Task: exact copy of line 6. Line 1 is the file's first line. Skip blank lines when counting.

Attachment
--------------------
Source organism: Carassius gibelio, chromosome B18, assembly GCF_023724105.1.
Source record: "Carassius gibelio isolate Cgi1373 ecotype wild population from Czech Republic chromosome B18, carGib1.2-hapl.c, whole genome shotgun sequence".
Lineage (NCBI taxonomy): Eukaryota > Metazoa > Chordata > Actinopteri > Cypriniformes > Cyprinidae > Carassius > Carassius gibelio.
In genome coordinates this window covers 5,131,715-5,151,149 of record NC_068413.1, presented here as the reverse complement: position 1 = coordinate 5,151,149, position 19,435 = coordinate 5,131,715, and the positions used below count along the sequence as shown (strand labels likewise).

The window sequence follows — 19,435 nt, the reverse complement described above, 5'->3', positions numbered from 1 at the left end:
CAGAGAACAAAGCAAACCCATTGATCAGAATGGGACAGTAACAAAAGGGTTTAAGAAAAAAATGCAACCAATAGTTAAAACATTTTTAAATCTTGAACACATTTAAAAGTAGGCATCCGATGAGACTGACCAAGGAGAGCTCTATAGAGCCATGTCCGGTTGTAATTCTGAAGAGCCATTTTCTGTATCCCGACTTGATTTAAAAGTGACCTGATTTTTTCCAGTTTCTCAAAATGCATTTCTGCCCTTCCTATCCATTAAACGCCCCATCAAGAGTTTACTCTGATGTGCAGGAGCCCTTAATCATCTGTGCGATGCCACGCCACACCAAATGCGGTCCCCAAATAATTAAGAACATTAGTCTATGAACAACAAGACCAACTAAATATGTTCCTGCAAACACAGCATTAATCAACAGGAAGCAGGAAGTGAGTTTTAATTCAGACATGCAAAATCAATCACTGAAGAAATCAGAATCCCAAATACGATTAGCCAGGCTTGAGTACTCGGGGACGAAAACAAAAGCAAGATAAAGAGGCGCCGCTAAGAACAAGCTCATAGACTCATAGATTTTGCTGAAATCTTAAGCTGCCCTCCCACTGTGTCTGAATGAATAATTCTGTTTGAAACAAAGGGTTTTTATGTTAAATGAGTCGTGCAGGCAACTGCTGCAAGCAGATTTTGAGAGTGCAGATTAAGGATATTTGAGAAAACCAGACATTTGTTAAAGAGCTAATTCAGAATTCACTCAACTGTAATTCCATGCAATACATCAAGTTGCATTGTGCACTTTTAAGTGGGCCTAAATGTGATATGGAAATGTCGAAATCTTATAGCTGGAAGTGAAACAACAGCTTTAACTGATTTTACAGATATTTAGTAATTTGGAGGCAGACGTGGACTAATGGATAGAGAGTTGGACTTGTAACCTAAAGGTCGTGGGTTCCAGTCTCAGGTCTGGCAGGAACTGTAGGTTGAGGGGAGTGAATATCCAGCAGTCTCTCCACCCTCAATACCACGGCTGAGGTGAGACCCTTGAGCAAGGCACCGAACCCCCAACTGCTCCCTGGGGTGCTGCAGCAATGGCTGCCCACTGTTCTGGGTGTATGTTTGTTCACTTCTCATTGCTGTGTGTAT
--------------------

CAGAGAACAAAGCAAACCCATTGATCAGAATGGGACAGTAACAAAAGGGTTTAAGAAAAAAATGCAACCAATAGTTAAAACATTTTTAAATCTTGAACACATTTAAAAGTAGGCATCCGATGAGACTGACCAAGGAGAGCTCTATAGAGCCATGTCCGGTTGTAATTCTGAAGAGCCATTTTCTGTATCCCGACTTGATTTAAAAGTGACCTGATTTTTTCCAGTTTCTCAAAATGCATTTCTGCCCTTCCTATCCATTAAACGCCCCATCAAGAGTTTACTCTGATGTGCAGGAGCCCTTAATCATCTGTGCGATGCCACGCCACACCAAATGCGGTCCCCAAATAATTAAGAACATTAGTCTATGAACAACAAGACCAACTAAATATGTTCCTGCAAACACAGCATTAATCAACAGGAAGCAGGAAGTGAGTTTTAATTCAGACATGCAAAATCAATCACTGAAGAAATCAGAATCCCAAATACGATTAGCCAGGCTTGAGTACTCGGGGACGAAAACAAAAGCAAGATAAAGAGGCGCCGCTAAGAACAAGCTCATAGACTCATAGATTTTGCTGAAATCTTAAGCTGCCCTCCCACTGTGTCTGAATGAATAATTCTGTTTGAAACAAAGGGTTTTTATGTTAAATGAGTCGTGCAGGCAACTGCTGCAAGCAGATTTTGAGAGTGCAGATTAAGGATATTTGAGAAAACCAGACATTTGTTAAAGAGCTAATTCAGAATTCACTCAACTGTAATTCCATGCAATACATCAAGTTGCATTGTGCACTTTTAAGTGGGCCTAAATGTGATATGGAAATGTCGAAATCTTATAGCTGGAAGTGAAACAACAGCTTTAACTGATTTTACAGATATTTAGTAATTTGGAGGCAGACGTGGACTAATGGATAGAGAGTTGGACTTGTAACCTAAAGGTCGTGGGTTCCAGTCTCAGGTCTGGCAGGAACTGTAGGTTGAGGGGAGTGAATATCCAGCAGTCTCTCCACCCTCAATACCACGGCTGAGGTGAGACCCTTGAGCAAGGCACCGAACCCCCAACTGCTCCCTGGGGTGCTGCAGCAATGGCTGCCCACTGTTCTGGGTGTATGTTTGTTCACTTCTCATTGCTGTGTGTAT